Cross Training
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Cross Training

What is this Cross Training?
Cross Training is defined as an exercise regimen that uses several modes of training to develop an optimal level of fitness. The essential fundamentals of cross training are the same whether you are exercising for improved health and fitness or for competition. At Gateway Hills we offer 5 exercise studios and over 65 small group training classes to facilitate an endless variety of cross training programs.

Who coaches Cross Training?
We pride ourselves on consistently recruiting the area’s most talented personal trainers to coach and motivate our members. Gateway Hills personal trainers are fitness professionals with degrees in exercise physiology and national trainer certifications. Our personal training staff hold a wide variety of specialty certifications ranging from Olympic weight lifting to hot yoga. Regardless of your current fitness level or unique fitness goals our trainers can build a training program with you in mind.

What are the benefits of Cross Training?

  • Reduced risk of injury. By spreading the cumulative level of orthopedic stress over additional muscles and joints, individuals are able to exercise more frequently and for longer durations without excessively overloading particularly vulnerable areas of the body (e.g., knees, hips, back, shoulders, elbows and feet). People who are particularly prone to lower-leg problems from running long distances should consider incorporating low-impact activities such as elliptical training, cycling and swimming into their regimens. It should be noted, however, that competitive cross-trainers can experience certain overuse injuries due to inadequate muscle rest, an unbalanced workout schedule, or both.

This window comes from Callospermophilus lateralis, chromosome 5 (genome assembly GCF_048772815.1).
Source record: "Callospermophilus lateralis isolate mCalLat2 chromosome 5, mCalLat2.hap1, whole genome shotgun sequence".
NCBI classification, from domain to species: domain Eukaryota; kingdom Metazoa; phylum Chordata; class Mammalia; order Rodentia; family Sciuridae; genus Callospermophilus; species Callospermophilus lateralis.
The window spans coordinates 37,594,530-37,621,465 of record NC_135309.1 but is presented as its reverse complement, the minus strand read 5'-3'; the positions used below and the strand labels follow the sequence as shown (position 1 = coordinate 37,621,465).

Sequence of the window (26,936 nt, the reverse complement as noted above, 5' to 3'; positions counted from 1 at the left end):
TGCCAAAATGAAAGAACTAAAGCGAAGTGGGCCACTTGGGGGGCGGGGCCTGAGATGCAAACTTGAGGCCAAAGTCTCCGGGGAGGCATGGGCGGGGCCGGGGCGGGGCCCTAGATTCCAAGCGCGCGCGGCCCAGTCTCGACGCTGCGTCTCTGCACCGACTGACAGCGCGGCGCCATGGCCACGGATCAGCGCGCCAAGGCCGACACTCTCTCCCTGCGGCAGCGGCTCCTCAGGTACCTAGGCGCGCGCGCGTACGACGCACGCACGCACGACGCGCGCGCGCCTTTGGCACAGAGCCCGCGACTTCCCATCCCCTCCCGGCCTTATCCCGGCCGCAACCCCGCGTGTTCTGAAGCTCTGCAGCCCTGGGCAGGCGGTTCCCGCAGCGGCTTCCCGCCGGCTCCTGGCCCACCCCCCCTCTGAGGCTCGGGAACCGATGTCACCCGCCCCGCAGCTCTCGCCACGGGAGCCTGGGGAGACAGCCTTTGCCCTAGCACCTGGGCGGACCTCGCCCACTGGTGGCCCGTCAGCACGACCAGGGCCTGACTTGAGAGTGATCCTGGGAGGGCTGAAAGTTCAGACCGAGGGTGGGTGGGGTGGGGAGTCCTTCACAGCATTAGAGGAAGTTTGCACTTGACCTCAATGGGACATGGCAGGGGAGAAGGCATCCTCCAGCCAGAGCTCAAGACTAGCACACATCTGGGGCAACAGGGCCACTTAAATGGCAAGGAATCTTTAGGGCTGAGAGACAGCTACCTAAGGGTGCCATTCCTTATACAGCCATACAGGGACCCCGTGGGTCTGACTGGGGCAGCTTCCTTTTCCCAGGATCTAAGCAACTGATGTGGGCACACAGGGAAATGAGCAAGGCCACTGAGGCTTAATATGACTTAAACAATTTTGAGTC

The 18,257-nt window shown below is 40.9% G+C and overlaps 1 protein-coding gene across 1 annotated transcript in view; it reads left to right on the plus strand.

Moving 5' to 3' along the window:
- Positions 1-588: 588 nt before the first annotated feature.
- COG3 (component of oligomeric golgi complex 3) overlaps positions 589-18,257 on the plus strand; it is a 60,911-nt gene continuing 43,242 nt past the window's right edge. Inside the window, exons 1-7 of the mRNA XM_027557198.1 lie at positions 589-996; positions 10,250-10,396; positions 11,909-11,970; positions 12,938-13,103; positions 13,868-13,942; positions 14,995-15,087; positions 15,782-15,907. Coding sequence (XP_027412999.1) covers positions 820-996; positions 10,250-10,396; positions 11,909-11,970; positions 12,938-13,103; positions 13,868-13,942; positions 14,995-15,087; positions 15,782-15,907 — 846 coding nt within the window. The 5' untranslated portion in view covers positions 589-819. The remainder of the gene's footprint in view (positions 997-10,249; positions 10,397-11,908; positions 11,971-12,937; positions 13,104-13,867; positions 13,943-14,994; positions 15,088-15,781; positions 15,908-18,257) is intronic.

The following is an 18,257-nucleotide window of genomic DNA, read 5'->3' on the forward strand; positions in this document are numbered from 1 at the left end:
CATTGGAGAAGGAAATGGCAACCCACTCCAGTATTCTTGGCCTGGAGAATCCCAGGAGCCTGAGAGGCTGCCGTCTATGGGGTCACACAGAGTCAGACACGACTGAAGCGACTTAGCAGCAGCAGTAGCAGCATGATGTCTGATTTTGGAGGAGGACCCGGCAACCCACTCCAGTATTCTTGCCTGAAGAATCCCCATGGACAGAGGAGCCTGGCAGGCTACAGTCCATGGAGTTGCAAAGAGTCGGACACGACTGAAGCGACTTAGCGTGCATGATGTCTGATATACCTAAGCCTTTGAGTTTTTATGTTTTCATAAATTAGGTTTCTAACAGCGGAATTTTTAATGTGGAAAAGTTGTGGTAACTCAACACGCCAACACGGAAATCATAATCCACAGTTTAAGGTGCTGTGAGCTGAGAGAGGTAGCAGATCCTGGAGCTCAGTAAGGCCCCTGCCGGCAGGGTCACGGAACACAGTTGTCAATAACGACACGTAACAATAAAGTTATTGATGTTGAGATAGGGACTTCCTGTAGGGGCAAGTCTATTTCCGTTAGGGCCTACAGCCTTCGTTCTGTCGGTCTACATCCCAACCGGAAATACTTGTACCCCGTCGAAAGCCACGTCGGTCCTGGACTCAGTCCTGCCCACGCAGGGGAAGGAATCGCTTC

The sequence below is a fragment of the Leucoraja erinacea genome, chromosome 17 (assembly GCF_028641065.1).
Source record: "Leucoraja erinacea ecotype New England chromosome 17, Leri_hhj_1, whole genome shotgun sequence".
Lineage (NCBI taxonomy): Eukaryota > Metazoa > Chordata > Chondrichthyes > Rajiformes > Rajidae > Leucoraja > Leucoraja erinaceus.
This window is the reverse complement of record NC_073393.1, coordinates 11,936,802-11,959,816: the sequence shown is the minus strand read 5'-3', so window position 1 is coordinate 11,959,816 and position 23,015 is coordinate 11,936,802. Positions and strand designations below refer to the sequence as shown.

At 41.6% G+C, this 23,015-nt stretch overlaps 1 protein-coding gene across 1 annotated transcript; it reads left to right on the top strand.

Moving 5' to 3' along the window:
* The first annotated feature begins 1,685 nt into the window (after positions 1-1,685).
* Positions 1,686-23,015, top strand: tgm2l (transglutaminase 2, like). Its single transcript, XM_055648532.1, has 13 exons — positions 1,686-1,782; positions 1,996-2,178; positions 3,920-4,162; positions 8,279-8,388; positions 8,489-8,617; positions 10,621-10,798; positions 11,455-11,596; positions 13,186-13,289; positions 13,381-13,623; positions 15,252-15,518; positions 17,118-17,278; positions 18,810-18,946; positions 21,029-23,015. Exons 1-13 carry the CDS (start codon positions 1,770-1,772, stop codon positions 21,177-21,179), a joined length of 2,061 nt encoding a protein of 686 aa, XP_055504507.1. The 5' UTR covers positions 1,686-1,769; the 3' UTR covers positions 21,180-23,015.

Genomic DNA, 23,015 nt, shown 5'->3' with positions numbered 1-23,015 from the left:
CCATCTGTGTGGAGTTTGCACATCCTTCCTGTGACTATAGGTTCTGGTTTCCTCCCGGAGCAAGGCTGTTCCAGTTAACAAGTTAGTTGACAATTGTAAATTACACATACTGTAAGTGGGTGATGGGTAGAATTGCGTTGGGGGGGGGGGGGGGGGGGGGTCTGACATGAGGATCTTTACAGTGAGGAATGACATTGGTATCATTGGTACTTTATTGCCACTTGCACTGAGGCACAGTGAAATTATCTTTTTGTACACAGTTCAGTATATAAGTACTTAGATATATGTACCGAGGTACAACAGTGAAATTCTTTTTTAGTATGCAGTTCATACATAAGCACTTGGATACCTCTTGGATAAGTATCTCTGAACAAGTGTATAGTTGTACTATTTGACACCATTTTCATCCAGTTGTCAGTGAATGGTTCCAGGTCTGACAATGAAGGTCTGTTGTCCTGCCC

• Enhanced weight loss. Individuals who want to lose weight and body fat should engage in an exercise program that enables them to safely burn a significant number of calories. Research has shown that such a goal, in most instances, is best accomplished when individuals exercise for relatively long durations (i.e., more than 30 minutes) at a moderate level of intensity (i.e., 60 percent to 85 percent of maximal heart rate). Overweight individuals can effectively achieve a reduction in body weight and fat stores by combining two or more physical activities in a cross-training regimen. They can, for example, exercise on an elliptical trainer for 20 to 30 minutes and then cycle for an additional 20 to 30 minutes.
  • Improved total fitness. Cross training can include activities that develop muscular fitness, as well as aerobic conditioning. While an individual’s muscular fitness gains will typically be less than if he or she participated only in strength training, the added benefits of improving muscular strength and endurance can pay substantial dividends. For example, research has shown that resistance training can help individuals prevent injury, control body weight and improve functional capacity.
  • Enhanced exercise adherence. Research on exercise adherence indicates that many individuals drop out of exercise programs because they become bored or injured. Cross training is a safe and relatively easy way to add variety to an exercise program. In the process, it can play a positive role in promoting long-term exercise adherence by reducing the incidence of injury and eliminating or diminishing the potential for boredom.
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